1. Validity: Giá trị.  The degree to which output reflects what it purports to reflect, i.e., input; the degree to which output is a function of known input and it alone. For example, does an essay examination validly measure a student’s knowledge of material, or is it invalid, actually measuring his literary skill or the state of the grader’s digestion?

2. Reliability: Độ tin cậy. The degree to which the input-output relationship is reproducible if the relationship is studied repeatedly under comparable conditions. For example, if a student took the same examination twice, or in two forms, would he get the same grade both times? If the same work were reviewed by two graders, would they both assign the same mark?

3. Sensitivity: Độ nhạy. The lowest value of input that can be inferred with a given degree of validity and reliability from measurements of output. Analogous to the usage for the word “threshold” is the phrase “threshold dose”. The engineer uses the word “threshold”, however, to mean the smallest change in input that will result in change in output.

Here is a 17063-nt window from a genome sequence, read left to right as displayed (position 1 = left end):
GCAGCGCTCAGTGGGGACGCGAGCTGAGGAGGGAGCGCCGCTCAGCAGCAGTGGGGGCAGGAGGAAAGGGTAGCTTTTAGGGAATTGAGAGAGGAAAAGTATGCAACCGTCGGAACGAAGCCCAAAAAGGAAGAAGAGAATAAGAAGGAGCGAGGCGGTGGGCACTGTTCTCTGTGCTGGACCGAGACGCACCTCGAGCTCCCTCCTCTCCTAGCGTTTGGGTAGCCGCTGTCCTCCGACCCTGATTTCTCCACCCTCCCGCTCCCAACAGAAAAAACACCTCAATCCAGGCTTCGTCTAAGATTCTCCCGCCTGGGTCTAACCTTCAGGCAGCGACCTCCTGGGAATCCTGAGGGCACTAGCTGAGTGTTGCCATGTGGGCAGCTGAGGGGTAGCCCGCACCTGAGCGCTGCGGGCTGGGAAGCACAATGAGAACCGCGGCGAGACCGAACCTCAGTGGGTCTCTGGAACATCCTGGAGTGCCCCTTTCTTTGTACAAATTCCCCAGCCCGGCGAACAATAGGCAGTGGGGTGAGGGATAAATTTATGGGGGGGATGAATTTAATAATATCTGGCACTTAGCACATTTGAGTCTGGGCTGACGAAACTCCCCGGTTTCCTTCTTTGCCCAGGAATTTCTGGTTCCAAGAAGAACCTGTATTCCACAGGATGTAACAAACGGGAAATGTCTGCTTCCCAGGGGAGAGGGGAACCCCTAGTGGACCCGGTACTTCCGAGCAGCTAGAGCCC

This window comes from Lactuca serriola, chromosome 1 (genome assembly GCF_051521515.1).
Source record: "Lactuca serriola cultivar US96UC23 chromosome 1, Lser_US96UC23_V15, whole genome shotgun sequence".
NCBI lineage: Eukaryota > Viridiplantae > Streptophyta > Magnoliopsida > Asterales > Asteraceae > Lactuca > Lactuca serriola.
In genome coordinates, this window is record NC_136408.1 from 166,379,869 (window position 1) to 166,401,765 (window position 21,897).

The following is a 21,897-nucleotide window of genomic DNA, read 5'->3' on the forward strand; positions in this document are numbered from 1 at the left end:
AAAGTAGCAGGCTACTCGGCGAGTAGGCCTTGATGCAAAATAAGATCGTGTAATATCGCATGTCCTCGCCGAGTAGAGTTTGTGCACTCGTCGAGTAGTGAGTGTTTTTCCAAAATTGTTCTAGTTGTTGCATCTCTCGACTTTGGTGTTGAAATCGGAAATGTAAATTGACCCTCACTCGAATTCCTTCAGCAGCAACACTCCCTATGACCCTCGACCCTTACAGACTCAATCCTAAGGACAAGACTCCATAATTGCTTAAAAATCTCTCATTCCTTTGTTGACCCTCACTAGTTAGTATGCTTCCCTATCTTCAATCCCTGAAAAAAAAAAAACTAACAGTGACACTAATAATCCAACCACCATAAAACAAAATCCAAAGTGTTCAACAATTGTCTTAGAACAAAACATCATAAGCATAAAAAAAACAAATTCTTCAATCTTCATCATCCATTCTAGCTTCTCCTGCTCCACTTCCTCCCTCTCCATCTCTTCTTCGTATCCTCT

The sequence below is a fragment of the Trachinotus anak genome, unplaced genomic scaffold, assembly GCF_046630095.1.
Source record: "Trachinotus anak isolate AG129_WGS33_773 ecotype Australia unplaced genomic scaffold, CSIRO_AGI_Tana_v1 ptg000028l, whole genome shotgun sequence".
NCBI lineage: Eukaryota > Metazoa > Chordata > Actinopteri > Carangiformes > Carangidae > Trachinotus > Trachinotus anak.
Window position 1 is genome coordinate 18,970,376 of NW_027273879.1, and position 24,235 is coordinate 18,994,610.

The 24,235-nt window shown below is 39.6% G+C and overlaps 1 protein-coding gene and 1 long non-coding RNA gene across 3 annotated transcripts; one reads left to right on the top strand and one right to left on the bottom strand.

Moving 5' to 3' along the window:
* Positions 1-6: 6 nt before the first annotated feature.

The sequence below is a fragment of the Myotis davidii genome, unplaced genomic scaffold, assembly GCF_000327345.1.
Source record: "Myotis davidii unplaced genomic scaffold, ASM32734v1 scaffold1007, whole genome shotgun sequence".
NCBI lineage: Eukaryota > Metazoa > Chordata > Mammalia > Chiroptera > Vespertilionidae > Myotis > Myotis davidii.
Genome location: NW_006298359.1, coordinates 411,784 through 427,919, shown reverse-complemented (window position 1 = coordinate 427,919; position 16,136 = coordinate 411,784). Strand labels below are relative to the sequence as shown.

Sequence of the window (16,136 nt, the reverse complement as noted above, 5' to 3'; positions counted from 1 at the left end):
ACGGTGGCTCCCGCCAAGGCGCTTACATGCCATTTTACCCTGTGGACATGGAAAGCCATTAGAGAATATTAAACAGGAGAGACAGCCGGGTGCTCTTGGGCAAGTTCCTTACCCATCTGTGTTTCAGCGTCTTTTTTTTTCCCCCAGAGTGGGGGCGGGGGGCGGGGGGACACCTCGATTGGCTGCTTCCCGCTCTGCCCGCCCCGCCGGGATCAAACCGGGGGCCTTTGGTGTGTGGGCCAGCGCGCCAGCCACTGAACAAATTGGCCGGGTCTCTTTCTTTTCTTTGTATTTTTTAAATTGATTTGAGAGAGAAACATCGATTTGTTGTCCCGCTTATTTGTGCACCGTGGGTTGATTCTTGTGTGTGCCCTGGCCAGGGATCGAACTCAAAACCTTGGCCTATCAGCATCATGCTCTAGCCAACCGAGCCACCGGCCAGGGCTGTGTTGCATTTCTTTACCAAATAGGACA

4. Amplification The amount of change in measured output per unit change in input. The slope of the input-output, or dose-effect, curve. (Engineers sometimes refer to “amplification” as “sensitivity”.)

5. Precision The capacity of the system to discriminate between different values of input; the “fineness” with which different values for input can be inferred from measured values of output. The pooled deviation of observed from expected values of output, all divided by the amplification, yields the “index of precision”. The square of the reciprocal of the index of precision is the measure of the amount of information that can be delivered by the system.

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